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Configuring a '1 login, 1 user, 1 account' system


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Curious to know current users/admin experiences, with the 'new' 8.x user/account management system.

Previously, in 7.x, it was possible to use WHMCS as a '1 login 1 account' system, which for 'technically challenged end users' was ideal, with the launch of 8.x this all changed - with the separation of accounts and users - we fiddled around with it for a bit, but ended up with all sorts of issues, where customers could potentially change an email address in one place, then end up locking themselves out of their accounts.  

For a company with end users that can just about turn on a computer on a GOOD day, we foresaw that these changes would create us all sorts of headaches and just generally exasperate our customers.  As far as I can see, this 'new' system hasn't really changed in the latest releases.  There's certainly no official way to disable it and return to the 'old' way of doing things, in 7.x.  

So, what are current admins experiences, particularly those that have used WHMCS before these changes came about?  Do you still end up with customers changing email addresses and locking themselves out of their accounts?  Even with template hacking, I don't think it's really possible to get a '1 login 1 account' system, or am I wrong?

Edited by SVCode
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The changes introduced in WHMCS 8.x, specifically the separation of accounts and users, have caused some challenges for administrators, particularly those who were accustomed to the previous system in WHMCS 7.x. The new system can lead to situations where customers inadvertently lock themselves out of their accounts by changing email addresses in one place. Unfortunately, there isn't an official way to disable the new system and revert to the previous 7.x behavior.  Admins upsers who have migrated to WHMCS 8.x may still encounter cases where customers change email addresses and experience account access issues. Even with template modifications, achieving a strict "1 login 1 account" system may not be feasible. It's important for administrators to communicate any changes or potential issues to their end users and provide clear instructions to minimize confusion and customer frustration. 

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The aspect I do find somewhat amusing, is that WHMCS themselves still seem to use a 7.x version of their own site - it still has the now deprecated 'sub-accounts/contacts', which is 7.x.  If the 8.x system, were that great and that diverse in the customers that it could support, why aren't they using it themselves?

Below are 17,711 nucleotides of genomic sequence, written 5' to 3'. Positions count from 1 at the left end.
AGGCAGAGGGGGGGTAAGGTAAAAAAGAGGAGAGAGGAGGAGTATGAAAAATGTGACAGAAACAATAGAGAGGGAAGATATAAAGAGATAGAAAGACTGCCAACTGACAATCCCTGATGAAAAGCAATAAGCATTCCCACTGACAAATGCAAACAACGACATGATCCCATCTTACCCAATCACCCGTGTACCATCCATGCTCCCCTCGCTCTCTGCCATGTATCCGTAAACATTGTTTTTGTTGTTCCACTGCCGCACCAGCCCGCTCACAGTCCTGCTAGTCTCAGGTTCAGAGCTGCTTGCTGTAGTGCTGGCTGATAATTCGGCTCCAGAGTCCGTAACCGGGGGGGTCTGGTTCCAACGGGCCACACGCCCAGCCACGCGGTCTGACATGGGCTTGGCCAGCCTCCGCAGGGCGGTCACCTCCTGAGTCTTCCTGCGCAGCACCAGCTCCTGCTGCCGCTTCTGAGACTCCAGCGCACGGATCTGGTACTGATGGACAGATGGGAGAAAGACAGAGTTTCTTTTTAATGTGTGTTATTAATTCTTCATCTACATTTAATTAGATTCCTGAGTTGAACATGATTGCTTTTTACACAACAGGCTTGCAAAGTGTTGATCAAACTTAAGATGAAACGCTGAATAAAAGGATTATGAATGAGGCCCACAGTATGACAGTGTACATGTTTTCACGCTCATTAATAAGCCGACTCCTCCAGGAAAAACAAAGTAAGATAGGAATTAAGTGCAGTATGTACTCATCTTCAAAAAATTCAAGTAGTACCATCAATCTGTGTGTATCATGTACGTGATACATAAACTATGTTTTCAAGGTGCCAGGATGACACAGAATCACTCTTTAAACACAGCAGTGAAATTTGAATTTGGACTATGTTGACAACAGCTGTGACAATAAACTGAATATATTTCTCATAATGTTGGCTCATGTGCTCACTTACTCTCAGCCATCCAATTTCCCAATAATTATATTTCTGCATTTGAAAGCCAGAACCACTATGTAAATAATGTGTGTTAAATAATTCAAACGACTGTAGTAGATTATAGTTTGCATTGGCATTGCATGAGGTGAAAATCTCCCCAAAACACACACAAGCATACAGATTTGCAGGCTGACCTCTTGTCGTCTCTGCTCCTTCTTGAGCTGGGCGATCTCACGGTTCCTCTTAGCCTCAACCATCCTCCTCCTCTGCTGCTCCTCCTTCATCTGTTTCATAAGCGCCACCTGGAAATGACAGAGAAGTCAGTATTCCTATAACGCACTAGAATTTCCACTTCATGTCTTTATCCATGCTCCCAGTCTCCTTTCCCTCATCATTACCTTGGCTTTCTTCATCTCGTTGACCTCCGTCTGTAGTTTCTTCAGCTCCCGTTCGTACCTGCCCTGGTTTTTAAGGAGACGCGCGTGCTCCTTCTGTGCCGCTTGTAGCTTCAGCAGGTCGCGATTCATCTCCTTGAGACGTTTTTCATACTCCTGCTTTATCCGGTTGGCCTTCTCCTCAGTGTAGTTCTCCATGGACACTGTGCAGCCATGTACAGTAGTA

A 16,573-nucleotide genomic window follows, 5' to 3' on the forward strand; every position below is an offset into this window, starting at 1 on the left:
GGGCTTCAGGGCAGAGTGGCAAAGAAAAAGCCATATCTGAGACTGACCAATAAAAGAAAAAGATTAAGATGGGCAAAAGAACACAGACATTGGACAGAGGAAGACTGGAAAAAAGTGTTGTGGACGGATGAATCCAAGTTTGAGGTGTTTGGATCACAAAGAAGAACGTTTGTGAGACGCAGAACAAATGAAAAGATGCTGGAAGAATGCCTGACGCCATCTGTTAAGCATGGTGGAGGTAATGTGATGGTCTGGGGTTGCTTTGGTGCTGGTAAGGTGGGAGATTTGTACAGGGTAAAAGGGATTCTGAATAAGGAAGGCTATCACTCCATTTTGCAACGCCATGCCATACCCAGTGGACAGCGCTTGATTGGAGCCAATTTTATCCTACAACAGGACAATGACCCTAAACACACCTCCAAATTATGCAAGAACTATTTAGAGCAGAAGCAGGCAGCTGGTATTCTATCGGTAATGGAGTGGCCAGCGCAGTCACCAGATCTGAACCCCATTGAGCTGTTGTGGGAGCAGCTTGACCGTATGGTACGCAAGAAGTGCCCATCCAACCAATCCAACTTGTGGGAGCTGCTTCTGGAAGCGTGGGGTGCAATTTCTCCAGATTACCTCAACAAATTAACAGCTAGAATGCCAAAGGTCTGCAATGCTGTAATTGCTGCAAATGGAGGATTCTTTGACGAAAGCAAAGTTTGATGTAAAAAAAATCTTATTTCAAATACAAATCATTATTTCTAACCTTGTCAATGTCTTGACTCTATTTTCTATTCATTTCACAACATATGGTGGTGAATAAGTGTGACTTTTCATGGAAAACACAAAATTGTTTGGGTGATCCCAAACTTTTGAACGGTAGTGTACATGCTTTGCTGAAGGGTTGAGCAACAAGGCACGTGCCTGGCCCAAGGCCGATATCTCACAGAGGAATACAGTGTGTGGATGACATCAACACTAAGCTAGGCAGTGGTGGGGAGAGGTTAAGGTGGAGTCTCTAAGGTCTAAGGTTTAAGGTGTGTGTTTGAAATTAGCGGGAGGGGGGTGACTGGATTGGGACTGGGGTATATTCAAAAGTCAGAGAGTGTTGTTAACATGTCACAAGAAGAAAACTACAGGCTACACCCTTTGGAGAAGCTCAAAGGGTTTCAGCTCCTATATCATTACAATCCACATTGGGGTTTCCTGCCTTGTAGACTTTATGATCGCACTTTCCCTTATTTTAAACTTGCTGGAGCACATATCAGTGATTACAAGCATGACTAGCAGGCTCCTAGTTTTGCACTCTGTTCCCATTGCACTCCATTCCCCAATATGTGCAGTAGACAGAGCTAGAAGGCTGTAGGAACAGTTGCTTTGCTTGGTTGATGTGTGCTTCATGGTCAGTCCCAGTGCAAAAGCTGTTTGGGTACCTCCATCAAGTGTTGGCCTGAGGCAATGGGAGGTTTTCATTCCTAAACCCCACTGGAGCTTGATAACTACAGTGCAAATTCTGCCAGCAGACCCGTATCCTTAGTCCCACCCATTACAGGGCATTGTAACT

As I mentioned in another thread on this topic, history teaches us that it doesn't matter how many 'banners' you put to guide people, on indeed documentation, they generally get ignored.  

A 'good' system even technically challenged customers have to be able to figure things out themselves, easily, which generally on 7.x with a good custom template they could - otherwise it will just exasperate them and we'll ultimately end up losing business when they just silently go elsewhere.

A number of our vendors who also use WHMCS, still also seem to be using 7.x - so we know we can't be alone in this.

Edited by SVCode
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I'd have preferred to remain on the older one (if not for security issues) for the old user system and things like the ability to change passwords. None of my customers ever asked for or needed the ability to manage several WHMCS accounts from one login, nor do I recall any discussions here or on the (generally useless) requests thing WHMCS has about either one.
These 2 things appear to be related, and likely something the company decided to do, realized things could go horribly wrong with logins and passwords and plodded on anyway instead of abandoning development in that direction or method(s).

IMHO, two of the very worst changes that were implemented.

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